The Tahiti-Moorea Sailing Rendezvous is coordinated by Tahiti Tourisme and Latitude 38, the California-based sailing magazine that was the mastermind of the catchy phrase “Pacific Puddle Jump” some decades ago. Over three days, sailors shared stories over chilled Hinanos—the tasty local beer—and enjoyed meals beneath the shade of palm fronds, accompanied by the rhythms of live music. For some cruisers, the party was the first time they’d met face-to-face with sailors whose voices they had heard on the radio for weeks or even months leading up to the rendezvous; for others, it was a reunion among friends who had departed the same port in the Americas.
The highlight of rendezvous for us was the introduction to Polynesian culture through dance and sport… Each morning, we awoke to freshly baked baguettes delivered to the boat, a lovely complement to our steamy coffee. Laughter echoed across the bay from dawn to dusk. Children and adults alike experienced the fun of traditional activities that have been integral to Polynesian culture for centuries!
As the sun began to arc across the daylight sky, we puddle jumpers dinghied ashore and immersed ourselves in activities to test our skills at va’a (i.e., outrigger canoe) racing, coconut husking, stone lifting, and Tahitian dance.
When the daily afternoon drizzle subsided and the sun set, masthead anchor lights of our fleet were joined by twinkling stars. Over dinner, we were entertained by a troop of male and female dancers who twirled flaming batons and performed otea, vigorously shaking their hips to the feisty beats of island drums. Firelight danced on the bodies of the performers, sweat glistening on their chests and bellies.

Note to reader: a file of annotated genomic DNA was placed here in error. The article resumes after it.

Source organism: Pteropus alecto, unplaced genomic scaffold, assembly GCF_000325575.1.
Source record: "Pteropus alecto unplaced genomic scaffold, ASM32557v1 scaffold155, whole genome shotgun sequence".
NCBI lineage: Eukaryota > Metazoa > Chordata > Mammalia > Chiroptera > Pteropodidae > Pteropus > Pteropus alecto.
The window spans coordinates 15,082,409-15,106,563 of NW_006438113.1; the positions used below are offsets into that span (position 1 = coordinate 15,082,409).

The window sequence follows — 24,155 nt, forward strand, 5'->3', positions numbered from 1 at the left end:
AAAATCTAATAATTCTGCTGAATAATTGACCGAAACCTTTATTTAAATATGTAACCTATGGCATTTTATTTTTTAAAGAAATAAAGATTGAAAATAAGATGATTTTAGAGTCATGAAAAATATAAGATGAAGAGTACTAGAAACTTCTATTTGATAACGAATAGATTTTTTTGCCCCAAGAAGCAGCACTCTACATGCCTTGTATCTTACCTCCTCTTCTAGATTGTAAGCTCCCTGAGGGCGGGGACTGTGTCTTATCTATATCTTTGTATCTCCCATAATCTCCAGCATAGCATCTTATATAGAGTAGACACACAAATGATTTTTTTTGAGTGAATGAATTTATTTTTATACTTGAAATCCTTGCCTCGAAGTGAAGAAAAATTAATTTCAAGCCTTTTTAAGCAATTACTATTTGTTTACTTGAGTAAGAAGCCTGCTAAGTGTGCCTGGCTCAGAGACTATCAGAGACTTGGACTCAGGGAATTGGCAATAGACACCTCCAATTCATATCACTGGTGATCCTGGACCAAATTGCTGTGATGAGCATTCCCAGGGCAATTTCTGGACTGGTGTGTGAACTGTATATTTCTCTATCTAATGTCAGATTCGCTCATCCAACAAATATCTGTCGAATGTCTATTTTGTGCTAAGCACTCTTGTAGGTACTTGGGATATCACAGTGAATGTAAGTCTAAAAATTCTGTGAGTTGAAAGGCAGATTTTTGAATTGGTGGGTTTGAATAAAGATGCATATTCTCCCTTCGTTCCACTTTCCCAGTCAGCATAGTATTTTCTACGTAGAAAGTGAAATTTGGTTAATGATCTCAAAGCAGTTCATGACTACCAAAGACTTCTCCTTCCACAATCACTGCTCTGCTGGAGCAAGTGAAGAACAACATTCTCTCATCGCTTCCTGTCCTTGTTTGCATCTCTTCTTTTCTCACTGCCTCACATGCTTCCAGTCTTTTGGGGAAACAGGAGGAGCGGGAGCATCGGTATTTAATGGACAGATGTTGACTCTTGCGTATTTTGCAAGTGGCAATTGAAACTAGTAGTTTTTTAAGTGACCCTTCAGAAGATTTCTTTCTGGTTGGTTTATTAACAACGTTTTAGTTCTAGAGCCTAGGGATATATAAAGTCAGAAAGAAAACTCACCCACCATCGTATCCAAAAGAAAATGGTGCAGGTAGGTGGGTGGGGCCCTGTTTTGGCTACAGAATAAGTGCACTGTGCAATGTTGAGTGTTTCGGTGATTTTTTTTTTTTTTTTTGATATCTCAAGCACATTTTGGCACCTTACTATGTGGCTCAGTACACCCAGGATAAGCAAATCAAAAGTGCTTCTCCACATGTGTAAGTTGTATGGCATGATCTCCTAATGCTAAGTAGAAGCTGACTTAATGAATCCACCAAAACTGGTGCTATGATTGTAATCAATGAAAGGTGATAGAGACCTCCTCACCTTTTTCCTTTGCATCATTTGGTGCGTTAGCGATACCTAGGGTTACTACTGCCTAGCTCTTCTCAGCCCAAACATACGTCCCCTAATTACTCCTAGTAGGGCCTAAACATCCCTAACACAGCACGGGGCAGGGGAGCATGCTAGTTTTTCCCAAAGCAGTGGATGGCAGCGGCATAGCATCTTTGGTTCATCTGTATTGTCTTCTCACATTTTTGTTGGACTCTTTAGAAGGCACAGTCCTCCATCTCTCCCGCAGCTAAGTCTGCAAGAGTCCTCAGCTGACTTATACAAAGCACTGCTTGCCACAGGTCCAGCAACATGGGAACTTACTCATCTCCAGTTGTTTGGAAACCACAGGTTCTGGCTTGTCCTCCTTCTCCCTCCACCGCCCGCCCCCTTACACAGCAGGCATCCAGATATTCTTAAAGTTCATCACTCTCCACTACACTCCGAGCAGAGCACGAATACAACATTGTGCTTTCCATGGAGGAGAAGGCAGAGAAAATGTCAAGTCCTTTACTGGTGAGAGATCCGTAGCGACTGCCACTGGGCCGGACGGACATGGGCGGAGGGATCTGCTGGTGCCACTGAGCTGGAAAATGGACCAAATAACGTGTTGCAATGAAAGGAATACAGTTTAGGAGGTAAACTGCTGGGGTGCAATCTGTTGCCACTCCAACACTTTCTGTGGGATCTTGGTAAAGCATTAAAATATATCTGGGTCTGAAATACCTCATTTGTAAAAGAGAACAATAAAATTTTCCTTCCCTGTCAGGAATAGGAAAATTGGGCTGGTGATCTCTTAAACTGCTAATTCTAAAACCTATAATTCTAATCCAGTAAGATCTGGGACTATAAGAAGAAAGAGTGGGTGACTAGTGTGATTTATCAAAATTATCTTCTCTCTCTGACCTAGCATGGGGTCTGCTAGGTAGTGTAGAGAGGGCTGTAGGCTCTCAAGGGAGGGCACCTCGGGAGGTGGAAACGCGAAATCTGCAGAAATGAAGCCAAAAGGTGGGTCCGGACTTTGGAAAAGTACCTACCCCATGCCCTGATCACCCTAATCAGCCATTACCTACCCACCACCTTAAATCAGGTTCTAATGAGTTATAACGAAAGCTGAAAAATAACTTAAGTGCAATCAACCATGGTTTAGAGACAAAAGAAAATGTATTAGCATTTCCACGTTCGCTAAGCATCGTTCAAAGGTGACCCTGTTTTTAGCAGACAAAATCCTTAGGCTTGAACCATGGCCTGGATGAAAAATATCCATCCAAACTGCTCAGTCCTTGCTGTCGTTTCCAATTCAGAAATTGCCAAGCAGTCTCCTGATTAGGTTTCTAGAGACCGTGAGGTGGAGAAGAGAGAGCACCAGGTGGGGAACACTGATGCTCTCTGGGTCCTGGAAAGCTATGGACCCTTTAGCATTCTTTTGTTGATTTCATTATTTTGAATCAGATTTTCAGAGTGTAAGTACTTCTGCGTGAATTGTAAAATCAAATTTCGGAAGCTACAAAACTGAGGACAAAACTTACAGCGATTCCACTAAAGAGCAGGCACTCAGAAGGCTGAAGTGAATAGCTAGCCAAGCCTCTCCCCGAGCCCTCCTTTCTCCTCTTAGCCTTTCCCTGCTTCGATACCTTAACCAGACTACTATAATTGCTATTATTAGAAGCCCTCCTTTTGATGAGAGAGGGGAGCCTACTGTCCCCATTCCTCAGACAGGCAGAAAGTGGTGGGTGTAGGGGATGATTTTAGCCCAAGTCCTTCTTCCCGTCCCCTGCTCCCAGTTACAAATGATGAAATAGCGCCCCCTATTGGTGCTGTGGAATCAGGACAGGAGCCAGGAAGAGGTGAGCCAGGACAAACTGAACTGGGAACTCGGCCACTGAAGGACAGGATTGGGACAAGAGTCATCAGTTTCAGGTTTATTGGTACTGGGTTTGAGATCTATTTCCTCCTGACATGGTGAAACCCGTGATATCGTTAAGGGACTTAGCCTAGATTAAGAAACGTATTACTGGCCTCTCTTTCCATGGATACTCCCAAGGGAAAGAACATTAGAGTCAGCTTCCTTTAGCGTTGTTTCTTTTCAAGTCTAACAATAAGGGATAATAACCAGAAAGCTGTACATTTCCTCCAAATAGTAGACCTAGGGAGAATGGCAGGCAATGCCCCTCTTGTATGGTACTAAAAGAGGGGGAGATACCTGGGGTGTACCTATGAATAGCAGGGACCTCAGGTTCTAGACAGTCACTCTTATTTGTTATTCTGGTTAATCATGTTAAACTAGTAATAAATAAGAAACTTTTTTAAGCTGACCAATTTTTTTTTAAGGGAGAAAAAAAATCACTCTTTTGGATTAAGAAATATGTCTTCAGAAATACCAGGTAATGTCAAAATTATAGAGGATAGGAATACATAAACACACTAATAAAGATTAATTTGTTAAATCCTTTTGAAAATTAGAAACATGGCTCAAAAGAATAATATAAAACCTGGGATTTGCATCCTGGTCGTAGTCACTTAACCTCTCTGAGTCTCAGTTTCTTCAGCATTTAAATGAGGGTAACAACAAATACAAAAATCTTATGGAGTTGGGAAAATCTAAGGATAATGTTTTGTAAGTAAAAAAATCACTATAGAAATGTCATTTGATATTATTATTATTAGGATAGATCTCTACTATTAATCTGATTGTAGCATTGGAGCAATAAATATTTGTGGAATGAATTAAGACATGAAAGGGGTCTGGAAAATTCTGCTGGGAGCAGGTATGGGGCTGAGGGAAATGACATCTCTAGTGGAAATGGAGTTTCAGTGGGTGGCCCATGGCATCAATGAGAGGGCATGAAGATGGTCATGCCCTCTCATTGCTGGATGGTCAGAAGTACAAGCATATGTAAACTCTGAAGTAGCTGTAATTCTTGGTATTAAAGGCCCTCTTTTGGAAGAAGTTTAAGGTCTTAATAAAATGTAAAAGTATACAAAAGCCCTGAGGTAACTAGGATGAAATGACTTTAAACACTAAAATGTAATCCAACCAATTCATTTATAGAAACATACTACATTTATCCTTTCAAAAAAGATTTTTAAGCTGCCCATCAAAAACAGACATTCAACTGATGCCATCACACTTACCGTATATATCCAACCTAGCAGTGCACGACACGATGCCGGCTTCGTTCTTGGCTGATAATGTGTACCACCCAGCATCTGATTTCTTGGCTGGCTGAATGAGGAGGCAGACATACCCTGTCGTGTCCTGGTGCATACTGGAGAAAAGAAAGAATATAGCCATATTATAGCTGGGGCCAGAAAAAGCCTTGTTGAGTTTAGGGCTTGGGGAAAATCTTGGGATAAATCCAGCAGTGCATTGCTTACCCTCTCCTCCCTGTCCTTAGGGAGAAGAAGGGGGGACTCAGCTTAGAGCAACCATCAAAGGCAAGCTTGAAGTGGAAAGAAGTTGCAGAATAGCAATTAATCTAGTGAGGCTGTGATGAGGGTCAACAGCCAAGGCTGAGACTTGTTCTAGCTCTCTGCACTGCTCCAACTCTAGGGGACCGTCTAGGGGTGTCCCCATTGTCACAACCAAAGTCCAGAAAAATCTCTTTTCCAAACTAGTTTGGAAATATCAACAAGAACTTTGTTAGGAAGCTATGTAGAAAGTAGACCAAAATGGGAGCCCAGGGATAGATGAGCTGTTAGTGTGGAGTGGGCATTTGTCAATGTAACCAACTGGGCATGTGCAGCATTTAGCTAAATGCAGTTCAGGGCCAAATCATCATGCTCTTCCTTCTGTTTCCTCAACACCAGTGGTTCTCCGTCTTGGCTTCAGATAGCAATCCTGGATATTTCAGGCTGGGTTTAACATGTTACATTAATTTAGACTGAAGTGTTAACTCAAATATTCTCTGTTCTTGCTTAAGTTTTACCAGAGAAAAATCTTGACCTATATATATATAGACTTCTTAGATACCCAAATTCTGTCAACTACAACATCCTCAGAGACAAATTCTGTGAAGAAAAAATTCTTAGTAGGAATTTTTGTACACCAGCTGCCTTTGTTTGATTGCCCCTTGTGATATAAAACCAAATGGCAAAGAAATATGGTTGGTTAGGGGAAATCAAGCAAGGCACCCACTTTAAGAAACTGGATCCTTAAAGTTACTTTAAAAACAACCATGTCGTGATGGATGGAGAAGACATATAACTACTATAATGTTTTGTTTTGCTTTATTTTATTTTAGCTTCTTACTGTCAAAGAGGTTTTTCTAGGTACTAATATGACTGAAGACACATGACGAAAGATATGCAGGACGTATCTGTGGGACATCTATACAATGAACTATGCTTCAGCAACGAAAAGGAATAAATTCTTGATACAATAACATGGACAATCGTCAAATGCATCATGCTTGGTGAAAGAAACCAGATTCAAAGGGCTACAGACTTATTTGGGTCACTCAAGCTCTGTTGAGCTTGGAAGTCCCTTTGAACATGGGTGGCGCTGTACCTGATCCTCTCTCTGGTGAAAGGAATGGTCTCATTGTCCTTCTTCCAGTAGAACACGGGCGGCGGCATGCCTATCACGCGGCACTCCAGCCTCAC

Ooh, it would be an impossible task to determine whether it is the men or women of Polynesia who exude greater sex appeal!!Let the games begin!
We learned that although tiny, Helen is exceptionally strong; that Neil is a natural coconut husker; that Jessie’s hips might have Polynesian potential, but only if we had another season to spend in French Polynesia; and that Mark may have a future performing ukulele covers in the tropics. We named our four-person va’a team “Legion of Boom” in honor of the Seattle Seahawks. True to their legacy, we performed best in the latter half of our race, making an impressive comeback but missing out on a trip to the semifinals by a mere second! If only we’d been able to rev up that “strong engine” (as our local va’a cap’n described Neil + Mark’s combined manpower) just a tad sooner!
We made friends with David Isom, the Australian Captain of s/v Eliana, who kindly handed over his boat card as I rambled anxiously hopefully about our aspirations to get jobs somewhere in Oz in just a few months’ time. We also connected again with Brian aboard s/v Prince Diamond, who had the misfortune of being bitten by a local dog amidst the festivities. Even a dog bite couldn’t damper the spirit of the event, though! It was an unforgettable celebration.
The pictures below will communicate the enthusiasm and beauty of the experience more than my words possibly could. Mauru’ uru (thank you) to everyone who coordinated this absolutely fantastic gathering!
In the months following the rally, a recap of various vessels’ experiences crossing the Pacific were published in Latitude 38. You might enjoy reading some of those short tales here. The magazine’s recap of the Tahiti-Moorea Sailing Rendezvous can be read here.